People need a broad range of skills in order to contribute to a modern economy and take their place in the technological society of the twenty-first century.
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The development of people’s proficiency in basic and key skills is now a central plank of government policy in Wales and in other parts of the United Kingdom. In Wales, basic and key skills fall within the Welsh Assembly Government's aim to ensure that everyone possesses a wide range of essential skills.
Basic skills are defined by the Welsh Assembly Government as 'literacy in English and/or Welsh and numeracy (in both Welsh and English), as well as English as a second language'.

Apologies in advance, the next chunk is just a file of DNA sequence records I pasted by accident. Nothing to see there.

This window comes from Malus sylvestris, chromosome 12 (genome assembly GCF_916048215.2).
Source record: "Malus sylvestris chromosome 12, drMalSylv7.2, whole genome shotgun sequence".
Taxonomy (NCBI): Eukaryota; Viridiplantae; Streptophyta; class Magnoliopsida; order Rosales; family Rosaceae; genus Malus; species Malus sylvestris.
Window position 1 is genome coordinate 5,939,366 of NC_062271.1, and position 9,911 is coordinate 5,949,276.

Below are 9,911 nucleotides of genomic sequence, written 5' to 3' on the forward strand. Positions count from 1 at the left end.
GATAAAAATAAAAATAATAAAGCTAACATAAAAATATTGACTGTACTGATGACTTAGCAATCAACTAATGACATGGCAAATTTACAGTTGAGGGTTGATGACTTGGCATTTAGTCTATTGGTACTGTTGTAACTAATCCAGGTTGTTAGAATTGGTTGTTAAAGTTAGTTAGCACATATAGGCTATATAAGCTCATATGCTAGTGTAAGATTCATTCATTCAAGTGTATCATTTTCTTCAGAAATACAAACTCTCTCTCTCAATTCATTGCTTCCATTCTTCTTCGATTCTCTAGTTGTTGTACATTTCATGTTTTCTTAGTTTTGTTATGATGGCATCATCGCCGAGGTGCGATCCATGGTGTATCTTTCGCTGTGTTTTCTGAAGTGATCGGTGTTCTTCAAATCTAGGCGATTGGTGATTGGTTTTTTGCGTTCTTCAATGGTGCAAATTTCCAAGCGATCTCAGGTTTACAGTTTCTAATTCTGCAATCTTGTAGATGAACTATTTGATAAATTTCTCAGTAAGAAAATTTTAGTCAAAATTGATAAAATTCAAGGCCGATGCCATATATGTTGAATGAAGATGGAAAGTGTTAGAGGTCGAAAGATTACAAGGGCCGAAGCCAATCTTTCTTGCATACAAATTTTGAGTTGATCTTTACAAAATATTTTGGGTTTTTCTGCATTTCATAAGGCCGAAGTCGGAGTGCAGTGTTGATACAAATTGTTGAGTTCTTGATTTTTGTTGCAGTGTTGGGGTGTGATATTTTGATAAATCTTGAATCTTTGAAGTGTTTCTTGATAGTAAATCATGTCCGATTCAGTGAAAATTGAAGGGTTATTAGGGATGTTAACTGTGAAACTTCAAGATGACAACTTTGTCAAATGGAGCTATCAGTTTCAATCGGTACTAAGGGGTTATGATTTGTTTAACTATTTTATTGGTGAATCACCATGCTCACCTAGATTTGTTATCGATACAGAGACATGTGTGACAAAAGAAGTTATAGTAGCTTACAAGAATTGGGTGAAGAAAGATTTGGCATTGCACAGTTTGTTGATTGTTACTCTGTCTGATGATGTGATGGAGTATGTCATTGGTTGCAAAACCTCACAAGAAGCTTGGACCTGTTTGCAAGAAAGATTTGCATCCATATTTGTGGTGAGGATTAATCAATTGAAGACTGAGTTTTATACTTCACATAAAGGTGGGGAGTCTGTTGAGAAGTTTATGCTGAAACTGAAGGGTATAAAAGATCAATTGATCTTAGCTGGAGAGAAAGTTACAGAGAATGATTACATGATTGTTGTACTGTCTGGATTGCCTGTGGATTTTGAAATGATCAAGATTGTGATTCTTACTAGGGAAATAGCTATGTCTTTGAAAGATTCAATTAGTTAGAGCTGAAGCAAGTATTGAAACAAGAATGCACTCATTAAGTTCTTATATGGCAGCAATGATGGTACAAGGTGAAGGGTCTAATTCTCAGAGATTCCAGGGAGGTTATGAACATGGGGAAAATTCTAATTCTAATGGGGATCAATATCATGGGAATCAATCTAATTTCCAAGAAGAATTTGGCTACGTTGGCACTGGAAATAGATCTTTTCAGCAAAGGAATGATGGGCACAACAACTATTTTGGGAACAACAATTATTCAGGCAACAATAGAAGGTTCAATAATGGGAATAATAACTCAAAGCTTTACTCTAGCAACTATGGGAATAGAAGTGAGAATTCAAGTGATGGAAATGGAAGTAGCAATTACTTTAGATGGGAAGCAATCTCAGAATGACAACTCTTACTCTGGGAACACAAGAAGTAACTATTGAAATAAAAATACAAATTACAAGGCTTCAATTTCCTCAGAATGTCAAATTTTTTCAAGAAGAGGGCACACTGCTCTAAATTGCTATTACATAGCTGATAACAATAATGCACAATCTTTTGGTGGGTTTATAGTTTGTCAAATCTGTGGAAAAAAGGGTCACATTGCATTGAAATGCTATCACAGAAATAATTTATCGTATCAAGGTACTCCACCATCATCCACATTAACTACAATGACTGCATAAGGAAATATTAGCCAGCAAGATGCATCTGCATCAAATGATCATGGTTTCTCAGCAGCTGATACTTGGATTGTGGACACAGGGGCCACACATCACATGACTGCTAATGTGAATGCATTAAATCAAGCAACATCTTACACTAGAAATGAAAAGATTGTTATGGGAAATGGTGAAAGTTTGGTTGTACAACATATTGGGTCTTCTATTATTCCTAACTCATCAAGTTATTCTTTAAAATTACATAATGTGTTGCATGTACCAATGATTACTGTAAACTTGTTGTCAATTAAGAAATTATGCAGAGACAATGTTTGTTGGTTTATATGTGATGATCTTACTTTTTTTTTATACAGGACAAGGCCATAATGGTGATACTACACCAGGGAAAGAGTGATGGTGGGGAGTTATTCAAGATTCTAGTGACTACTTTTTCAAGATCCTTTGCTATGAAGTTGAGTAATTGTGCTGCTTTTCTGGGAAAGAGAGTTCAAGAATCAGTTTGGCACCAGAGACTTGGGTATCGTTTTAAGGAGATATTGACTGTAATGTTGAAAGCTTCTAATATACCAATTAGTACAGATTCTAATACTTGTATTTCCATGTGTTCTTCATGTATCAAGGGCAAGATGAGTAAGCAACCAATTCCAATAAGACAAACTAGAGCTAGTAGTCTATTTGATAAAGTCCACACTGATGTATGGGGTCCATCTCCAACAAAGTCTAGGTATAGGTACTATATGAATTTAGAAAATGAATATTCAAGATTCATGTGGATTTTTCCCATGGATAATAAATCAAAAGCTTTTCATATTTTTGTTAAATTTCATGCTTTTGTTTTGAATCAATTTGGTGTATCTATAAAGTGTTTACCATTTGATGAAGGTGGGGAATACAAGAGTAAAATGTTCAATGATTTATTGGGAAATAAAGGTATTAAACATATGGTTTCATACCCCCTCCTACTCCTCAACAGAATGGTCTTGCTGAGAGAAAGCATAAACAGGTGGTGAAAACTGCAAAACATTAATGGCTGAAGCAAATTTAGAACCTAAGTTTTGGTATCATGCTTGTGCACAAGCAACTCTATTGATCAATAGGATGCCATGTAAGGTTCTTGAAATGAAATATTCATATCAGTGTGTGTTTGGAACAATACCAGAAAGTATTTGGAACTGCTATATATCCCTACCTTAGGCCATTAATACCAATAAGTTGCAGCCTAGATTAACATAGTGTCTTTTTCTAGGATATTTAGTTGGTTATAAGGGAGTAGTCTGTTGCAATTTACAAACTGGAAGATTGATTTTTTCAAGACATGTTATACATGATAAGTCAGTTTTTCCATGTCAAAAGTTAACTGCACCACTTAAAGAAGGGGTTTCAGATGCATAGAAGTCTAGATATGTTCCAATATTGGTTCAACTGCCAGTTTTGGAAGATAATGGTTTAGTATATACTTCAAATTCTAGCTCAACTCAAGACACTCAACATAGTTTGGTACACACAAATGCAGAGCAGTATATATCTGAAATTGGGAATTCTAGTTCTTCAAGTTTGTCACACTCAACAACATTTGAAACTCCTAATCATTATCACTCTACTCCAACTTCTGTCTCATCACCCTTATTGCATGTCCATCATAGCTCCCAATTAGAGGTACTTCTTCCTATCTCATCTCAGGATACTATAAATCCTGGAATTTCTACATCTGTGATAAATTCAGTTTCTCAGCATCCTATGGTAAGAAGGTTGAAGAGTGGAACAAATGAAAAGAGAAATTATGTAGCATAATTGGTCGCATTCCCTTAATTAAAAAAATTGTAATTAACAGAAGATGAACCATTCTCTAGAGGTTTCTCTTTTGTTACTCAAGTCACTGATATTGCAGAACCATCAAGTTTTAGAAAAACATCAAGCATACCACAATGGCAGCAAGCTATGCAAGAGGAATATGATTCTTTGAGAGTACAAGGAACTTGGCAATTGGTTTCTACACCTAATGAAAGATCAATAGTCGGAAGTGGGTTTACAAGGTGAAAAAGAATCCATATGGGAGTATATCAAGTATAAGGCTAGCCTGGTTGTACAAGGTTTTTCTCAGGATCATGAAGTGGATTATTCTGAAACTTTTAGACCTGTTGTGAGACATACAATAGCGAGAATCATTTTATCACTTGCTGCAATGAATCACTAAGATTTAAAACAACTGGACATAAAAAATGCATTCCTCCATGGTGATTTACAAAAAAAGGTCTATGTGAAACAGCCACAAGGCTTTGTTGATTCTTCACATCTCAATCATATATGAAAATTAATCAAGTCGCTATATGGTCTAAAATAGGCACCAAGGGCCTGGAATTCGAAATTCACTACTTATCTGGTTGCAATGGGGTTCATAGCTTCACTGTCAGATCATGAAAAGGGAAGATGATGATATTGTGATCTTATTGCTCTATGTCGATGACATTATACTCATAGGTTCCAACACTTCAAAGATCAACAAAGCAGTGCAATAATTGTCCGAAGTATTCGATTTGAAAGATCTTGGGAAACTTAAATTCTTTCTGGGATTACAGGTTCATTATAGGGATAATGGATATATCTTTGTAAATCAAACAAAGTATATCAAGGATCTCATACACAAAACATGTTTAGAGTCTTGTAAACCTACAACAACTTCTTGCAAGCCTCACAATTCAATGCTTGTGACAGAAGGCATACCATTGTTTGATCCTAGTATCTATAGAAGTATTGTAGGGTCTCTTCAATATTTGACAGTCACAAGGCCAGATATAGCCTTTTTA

Poor literacy and numeracy skills have been identified as being among the barriers to social and economic regeneration in Wales. The Basic Skills Agency (BSA) has estimated that over three-quarters of a million people in Wales need varying degrees of support to enable them to develop their basic skills (BSA,2001). Moreover, research has highlighted the links between a lack of basic skills and economic deprivation, social exclusion and crime. Individuals with limited basic skills are more likely to be long-term unemployed or employed in low-skilled jobs, to live in substandard housing and to suffer ill-health.
The National Basic Skills Strategy for Wales states that ‘The Assembly’s vision is of a fully literate and numerate Wales; a place where no one lacks the basic skills most of us take for granted’.